Here are a few of my own thoughts:
We have so much stuff. SO.MUCH. Sometimes I think that it would be a blessing for our whole house to burn down and then we could just start over. Gone would be my awful popcorn ceilings and the myriad of toys and all of the stuff that I am too lazy to just get rid of. In reality though, I would like to purge a great number of things but I'm overwhelmed by two thoughts:
1. How am I going to get this stuff out of here?
2. Where will it go?
I would love to be able to meet needs, I just don't know what or where those needs are. I do pass things along to Cedar Lane and Choices, but sometimes I wonder if my unloading is more of a burden than a blessing. Does anyone have any ideas how to organize something like Jen and her friends did in the book? Should we start a "You Need It, We Have It" facebook page where people could list what they have and/or what they need?
I'm stealing the discussion questions from Marla's blog, feel free to answer them in the comments, or just to think on them.
1. Jen says she used to pardon her excess from the tension of the gospel by saying, “It doesn’t matter how much you have; it’s what you do with it.” But then she forced herself to answer this question honestly: Are we really doing something honorable with our stuff other than consuming it?”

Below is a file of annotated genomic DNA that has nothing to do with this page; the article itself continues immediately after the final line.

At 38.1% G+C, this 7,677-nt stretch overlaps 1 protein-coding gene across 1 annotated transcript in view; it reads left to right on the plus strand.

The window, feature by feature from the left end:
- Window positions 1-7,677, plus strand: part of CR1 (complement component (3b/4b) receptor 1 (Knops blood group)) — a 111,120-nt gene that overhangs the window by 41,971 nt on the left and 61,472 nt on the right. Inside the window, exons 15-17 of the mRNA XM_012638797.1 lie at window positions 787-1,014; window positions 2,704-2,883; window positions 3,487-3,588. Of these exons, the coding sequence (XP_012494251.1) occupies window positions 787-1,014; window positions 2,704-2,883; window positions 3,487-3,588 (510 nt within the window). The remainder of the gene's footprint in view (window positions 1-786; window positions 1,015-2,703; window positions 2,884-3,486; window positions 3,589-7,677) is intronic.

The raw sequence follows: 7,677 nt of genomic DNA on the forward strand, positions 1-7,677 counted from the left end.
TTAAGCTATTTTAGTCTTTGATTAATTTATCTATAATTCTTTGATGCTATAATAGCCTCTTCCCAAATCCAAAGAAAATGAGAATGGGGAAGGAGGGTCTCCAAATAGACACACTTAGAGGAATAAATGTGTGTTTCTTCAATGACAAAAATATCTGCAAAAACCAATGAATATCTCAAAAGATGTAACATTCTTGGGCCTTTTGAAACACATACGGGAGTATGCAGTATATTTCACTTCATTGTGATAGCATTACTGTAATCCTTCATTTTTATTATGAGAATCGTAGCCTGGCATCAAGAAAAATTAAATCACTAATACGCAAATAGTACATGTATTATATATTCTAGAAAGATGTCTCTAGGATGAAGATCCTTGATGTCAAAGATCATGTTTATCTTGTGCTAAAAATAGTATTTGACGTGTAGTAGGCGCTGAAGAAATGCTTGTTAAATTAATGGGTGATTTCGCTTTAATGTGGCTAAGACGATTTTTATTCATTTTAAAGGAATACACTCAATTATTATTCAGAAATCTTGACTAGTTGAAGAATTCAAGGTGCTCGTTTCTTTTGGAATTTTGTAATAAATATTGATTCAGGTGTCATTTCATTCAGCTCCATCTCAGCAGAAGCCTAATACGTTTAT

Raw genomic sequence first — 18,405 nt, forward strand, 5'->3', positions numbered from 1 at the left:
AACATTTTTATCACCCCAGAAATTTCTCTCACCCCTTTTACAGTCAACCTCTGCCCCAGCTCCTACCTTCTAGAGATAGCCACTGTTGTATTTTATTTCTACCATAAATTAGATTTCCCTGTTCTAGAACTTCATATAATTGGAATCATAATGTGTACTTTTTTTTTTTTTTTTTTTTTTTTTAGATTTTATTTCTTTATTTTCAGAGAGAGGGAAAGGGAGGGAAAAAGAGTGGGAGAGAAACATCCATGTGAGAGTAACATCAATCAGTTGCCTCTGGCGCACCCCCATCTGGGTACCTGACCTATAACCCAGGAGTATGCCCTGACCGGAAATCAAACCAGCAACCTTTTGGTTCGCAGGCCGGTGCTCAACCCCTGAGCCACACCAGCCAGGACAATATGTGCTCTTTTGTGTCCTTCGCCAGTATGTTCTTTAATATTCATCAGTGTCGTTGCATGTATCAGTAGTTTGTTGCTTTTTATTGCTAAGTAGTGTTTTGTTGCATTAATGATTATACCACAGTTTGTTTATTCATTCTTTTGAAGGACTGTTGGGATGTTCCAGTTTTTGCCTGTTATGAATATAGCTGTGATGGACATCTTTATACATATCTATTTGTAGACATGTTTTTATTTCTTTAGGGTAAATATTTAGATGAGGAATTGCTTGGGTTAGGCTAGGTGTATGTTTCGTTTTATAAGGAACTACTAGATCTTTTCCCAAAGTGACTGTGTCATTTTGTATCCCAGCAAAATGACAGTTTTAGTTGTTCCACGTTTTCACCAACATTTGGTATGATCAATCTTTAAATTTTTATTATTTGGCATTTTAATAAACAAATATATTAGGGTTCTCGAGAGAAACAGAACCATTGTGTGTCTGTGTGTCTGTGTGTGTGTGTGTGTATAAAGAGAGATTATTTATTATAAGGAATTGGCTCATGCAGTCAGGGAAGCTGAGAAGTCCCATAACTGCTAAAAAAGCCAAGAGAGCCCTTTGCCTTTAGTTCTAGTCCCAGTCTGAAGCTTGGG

b. What are some honorable things you’re doing with your stuff?
2.“We’ve invented a thousand shades of gray, devising a comfortable Christian existence we can all live with–super awesome, except the Bible doesn’t support it. According to Scripture, no real disciple serves God while addicted to the dollar. There is no sheep/goat hybrid.” What do you think of this? What shades of gray do you think we’ve invented?
Finally, here are two quotes that really stuck out for me in this chapter:
"I wondered if the American church was like well-mannered nice-talkers, sitting in a living room sipping coffee, talking about choir practice, while the world burns down outside our windows. While the richest people on earth pray to get richer, the rest of the world begs for intervention with their faces pressed to the window, watching us drink our coffee, unruffled by their suffering."
What do you think about this? On a personal level, I have been really struggling lately with this thought and with the institution of "church" and what roll I should have (if any) in it.
"Obedience isn't a lack of fear. It's just doing it scared."
Oh good. I think.
Okay, it's comment time. I'll try to be less of a slacker next week. :-)
White highlighting!!! (Shakes fist at blog post!!)